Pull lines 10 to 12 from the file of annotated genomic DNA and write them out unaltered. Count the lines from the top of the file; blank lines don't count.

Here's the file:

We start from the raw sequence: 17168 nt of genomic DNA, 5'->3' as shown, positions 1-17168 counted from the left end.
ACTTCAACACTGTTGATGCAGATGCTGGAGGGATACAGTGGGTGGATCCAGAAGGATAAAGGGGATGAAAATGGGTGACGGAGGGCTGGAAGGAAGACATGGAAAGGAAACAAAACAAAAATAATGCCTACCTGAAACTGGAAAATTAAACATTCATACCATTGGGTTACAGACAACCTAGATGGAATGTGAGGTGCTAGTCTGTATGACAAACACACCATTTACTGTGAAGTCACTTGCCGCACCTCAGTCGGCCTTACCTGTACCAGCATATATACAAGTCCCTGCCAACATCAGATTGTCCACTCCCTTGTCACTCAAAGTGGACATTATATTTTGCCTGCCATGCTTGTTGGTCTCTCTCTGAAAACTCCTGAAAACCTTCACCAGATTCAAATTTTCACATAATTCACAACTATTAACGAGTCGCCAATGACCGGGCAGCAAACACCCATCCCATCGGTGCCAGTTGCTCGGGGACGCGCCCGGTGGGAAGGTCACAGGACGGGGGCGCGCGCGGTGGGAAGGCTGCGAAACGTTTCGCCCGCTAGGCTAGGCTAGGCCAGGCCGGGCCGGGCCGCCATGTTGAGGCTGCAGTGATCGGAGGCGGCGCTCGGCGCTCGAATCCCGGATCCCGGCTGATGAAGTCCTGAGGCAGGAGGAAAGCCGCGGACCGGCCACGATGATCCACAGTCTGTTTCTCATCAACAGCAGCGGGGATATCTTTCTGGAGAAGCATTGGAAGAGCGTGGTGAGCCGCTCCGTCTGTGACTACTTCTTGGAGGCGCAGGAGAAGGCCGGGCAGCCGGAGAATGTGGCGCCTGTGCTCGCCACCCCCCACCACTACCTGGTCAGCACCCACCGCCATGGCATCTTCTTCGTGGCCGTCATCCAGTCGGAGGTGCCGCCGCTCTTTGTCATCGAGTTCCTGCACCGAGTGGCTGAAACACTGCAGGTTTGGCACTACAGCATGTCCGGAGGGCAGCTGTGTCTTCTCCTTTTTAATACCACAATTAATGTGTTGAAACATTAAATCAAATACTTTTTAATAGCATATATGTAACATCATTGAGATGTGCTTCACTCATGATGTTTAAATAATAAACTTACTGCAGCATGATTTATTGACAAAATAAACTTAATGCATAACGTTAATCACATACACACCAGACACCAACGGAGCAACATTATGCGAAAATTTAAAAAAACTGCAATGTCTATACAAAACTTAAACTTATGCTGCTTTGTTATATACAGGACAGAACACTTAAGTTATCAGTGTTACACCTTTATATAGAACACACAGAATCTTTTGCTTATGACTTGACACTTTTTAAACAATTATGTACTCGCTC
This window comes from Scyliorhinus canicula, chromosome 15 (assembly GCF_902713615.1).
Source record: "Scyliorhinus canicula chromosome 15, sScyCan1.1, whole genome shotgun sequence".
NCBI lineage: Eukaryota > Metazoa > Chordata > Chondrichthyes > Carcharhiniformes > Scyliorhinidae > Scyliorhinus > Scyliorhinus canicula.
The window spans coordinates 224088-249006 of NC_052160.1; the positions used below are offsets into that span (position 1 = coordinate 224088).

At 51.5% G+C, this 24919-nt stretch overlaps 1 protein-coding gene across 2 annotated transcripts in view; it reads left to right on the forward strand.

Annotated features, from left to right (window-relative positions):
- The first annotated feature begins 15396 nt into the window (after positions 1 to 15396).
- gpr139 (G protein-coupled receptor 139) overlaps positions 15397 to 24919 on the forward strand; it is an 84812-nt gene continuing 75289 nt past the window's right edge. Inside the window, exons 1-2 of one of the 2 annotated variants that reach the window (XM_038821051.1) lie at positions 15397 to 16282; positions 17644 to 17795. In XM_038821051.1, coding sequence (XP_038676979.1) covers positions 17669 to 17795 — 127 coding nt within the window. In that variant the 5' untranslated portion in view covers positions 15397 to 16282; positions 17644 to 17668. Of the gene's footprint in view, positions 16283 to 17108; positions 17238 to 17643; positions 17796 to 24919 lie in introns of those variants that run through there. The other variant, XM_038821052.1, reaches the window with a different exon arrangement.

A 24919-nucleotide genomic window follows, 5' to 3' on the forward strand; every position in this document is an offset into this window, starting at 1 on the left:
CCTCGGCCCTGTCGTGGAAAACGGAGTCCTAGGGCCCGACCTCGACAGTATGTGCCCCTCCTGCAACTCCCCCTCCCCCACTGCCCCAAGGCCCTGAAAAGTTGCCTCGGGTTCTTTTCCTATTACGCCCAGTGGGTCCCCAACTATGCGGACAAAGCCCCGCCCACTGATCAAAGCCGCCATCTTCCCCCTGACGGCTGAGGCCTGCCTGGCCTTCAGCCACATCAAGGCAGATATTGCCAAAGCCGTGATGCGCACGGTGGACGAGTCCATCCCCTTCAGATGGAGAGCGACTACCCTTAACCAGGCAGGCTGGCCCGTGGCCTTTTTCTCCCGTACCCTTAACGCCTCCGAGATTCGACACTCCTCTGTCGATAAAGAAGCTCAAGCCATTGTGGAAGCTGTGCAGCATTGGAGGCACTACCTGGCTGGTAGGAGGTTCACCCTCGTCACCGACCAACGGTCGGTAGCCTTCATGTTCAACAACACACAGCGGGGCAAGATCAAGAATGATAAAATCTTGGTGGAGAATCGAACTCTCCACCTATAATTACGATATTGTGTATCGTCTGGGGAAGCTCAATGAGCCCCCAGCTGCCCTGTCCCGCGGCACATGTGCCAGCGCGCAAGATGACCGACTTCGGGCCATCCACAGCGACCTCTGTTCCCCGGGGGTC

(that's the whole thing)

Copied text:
- gpr139 (G protein-coupled receptor 139) overlaps positions 15397 to 24919 on the forward strand; it is an 84812-nt gene continuing 75289 nt past the window's right edge. Inside the window, exons 1-2 of one of the 2 annotated variants that reach the window (XM_038821051.1) lie at positions 15397 to 16282; positions 17644 to 17795. In XM_038821051.1, coding sequence (XP_038676979.1) covers positions 17669 to 17795 — 127 coding nt within the window. In that variant the 5' untranslated portion in view covers positions 15397 to 16282; positions 17644 to 17668. Of the gene's footprint in view, positions 16283 to 17108; positions 17238 to 17643; positions 17796 to 24919 lie in introns of those variants that run through there. The other variant, XM_038821052.1, reaches the window with a different exon arrangement.

A 24919-nucleotide genomic window follows, 5' to 3' on the forward strand; every position in this document is an offset into this window, starting at 1 on the left:
CCTCGGCCCTGTCGTGGAAAACGGAGTCCTAGGGCCCGACCTCGACAGTATGTGCCCCTCCTGCAACTCCCCCTCCCCCACTGCCCCAAGGCCCTGAAAAGTTGCCTCGGGTTCTTTTCCTATTACGCCCAGTGGGTCCCCAACTATGCGGACAAAGCCCCGCCCACTGATCAAAGCCGCCATCTTCCCCCTGACGGCTGAGGCCTGCCTGGCCTTCAGCCACATCAAGGCAGATATTGCCAAAGCCGTGATGCGCACGGTGGACGAGTCCATCCCCTTCAGATGGAGAGCGACTACCCTTAACCAGGCAGGCTGGCCCGTGGCCTTTTTCTCCCGTACCCTTAACGCCTCCGAGATTCGACACTCCTCTGTCGATAAAGAAGCTCAAGCCATTGTGGAAGCTGTGCAGCATTGGAGGCACTACCTGGCTGGTAGGAGGTTCACCCTCGTCACCGACCAACGGTCGGTAGCCTTCATGTTCAACAACACACAGCGGGGCAAGATCAAGAATGATAAAATCTTGGTGGAGAATCGAACTCTCCACCTATAATTACGATATTGTGTATCGTCTGGGGAAGCTCAATGAGCCCCCAGCTGCCCTGTCCCGCGGCACATGTGCCAGCGCGCAAGATGACCGACTTCGGGCCATCCACAGCGACCTCTGTTCCCCGGGGGTC